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Delusions as epistemic hypervigilance

Drawing on the literature on epistemic vigilance, NOMIS researcher Ryan McKay and Hugo Mercier have published a paper illuminating a conundrum related to delusions: Deluded individuals seem to display both excessive credulity (being too willing to adopt unusual beliefs on minimal evidence) and excessive rigidity (being unwilling to relinquish them in the face of strong counterevidence). Their research appears in Current Directions in Psychological Science.

Ryan McKay

Delusions are distressing and disabling symptoms of various clinical disorders. Delusions are associated with an aberrant and apparently contradictory treatment of evidence, characterized by both excessive credulity (adopting unusual beliefs on minimal evidence) and excessive rigidity (holding steadfast to these beliefs in the face of strong counterevidence). Here we attempt to make sense of this contradiction by considering the literature on epistemic vigilance. Although there is little evolutionary advantage to scrutinizing the evidence our senses provide, it pays to be vigilant toward ostensive evidence—information communicated by others. This asymmetry is generally adaptive, but in deluded individuals the scales tip too far in the direction of the sensory and perceptual, producing an apparently paradoxical combination of credulity (with respect to one’s own perception) and skepticism (with respect to the testimony of others).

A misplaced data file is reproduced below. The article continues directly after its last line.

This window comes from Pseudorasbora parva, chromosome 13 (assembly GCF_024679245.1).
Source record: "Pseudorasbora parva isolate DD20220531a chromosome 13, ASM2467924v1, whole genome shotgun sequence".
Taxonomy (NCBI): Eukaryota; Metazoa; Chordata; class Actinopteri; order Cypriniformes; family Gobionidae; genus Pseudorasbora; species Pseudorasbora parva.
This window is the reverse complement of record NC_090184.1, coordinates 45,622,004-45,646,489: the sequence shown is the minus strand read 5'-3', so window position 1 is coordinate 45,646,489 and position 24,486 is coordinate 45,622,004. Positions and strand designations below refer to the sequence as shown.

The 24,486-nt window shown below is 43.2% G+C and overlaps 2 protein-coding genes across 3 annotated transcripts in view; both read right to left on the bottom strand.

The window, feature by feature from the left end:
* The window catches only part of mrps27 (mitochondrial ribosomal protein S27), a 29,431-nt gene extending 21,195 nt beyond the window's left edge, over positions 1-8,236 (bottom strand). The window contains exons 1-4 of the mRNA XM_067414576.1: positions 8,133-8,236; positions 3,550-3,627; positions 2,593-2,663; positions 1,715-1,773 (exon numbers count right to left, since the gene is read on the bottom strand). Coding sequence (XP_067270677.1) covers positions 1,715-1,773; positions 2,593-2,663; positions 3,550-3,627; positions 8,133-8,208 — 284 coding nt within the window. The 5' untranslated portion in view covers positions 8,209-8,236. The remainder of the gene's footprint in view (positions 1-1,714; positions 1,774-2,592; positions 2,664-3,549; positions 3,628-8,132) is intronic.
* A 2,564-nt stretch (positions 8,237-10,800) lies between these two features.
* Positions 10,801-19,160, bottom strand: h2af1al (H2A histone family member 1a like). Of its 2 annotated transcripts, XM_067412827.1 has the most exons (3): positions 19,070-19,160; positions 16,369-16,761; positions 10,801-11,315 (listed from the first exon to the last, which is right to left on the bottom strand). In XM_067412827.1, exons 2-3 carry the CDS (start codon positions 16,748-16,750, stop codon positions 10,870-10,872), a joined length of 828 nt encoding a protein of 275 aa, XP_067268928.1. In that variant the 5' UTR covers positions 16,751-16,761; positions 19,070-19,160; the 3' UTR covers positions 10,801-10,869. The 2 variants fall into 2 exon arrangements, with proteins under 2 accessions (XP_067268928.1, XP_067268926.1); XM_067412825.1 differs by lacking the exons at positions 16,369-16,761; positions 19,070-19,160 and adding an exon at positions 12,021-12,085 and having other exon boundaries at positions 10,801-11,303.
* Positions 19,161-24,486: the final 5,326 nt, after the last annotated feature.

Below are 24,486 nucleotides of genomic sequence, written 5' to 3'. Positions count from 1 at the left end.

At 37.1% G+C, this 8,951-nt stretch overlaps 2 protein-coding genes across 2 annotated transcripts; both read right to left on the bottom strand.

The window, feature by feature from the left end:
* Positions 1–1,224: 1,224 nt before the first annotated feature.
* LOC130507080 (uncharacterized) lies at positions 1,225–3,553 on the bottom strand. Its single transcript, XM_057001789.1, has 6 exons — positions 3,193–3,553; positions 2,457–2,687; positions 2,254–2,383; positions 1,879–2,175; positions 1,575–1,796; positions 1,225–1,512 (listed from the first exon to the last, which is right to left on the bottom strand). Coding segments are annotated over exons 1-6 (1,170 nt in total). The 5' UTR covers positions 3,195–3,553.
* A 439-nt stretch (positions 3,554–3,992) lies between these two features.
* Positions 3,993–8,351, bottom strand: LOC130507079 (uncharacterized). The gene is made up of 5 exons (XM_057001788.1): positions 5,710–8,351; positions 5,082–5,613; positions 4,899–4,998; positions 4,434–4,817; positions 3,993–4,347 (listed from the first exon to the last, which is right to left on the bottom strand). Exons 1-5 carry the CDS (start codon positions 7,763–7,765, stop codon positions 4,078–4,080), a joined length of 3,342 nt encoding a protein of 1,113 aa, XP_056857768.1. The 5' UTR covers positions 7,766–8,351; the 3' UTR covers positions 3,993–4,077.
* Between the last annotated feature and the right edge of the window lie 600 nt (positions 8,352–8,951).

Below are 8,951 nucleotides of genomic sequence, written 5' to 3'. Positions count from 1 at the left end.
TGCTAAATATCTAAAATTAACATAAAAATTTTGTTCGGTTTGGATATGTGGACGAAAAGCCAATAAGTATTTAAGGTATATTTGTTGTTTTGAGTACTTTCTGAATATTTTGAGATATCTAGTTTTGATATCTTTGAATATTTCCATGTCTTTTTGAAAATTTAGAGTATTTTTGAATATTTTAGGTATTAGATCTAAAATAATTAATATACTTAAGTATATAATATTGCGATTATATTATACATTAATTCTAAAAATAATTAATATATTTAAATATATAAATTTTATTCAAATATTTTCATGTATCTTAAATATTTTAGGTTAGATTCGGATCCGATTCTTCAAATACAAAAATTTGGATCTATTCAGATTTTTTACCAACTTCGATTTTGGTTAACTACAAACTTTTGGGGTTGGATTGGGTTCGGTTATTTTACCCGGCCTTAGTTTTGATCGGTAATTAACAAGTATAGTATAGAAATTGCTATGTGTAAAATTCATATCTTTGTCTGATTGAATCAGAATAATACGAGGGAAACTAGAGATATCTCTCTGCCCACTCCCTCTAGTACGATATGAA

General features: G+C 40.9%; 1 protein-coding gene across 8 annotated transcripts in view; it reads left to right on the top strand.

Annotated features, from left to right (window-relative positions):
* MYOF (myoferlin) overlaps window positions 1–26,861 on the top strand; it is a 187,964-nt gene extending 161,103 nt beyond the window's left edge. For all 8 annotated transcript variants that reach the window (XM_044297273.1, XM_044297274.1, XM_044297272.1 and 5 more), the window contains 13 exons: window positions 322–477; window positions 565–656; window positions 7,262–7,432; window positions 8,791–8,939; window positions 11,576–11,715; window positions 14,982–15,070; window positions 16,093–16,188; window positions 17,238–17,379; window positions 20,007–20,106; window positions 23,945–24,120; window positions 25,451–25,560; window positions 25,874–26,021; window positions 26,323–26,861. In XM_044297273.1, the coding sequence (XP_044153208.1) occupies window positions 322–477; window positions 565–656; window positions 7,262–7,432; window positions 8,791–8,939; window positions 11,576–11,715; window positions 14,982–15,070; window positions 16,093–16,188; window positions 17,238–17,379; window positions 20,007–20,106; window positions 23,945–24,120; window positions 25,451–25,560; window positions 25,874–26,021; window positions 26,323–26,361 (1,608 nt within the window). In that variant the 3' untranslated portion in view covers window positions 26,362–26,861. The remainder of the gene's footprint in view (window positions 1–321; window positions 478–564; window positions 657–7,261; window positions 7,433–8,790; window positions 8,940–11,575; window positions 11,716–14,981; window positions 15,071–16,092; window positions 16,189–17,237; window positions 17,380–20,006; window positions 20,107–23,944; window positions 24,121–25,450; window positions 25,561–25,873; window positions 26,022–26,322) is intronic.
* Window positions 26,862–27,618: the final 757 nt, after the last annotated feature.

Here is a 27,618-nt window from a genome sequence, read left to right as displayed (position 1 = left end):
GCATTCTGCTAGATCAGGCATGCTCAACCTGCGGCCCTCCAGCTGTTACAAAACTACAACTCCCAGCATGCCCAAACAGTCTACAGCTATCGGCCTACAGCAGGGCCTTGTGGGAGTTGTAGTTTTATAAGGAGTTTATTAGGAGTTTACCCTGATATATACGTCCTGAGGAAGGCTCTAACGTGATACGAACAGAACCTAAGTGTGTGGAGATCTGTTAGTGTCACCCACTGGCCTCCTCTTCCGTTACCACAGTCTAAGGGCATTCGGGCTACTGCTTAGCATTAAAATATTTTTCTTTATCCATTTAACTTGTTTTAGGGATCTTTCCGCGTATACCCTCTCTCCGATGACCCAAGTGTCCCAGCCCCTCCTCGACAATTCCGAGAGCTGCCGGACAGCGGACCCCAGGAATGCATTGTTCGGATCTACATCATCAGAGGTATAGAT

Read the Current Directions in Psychological Science publication: Delusions as epistemic hypervigilance


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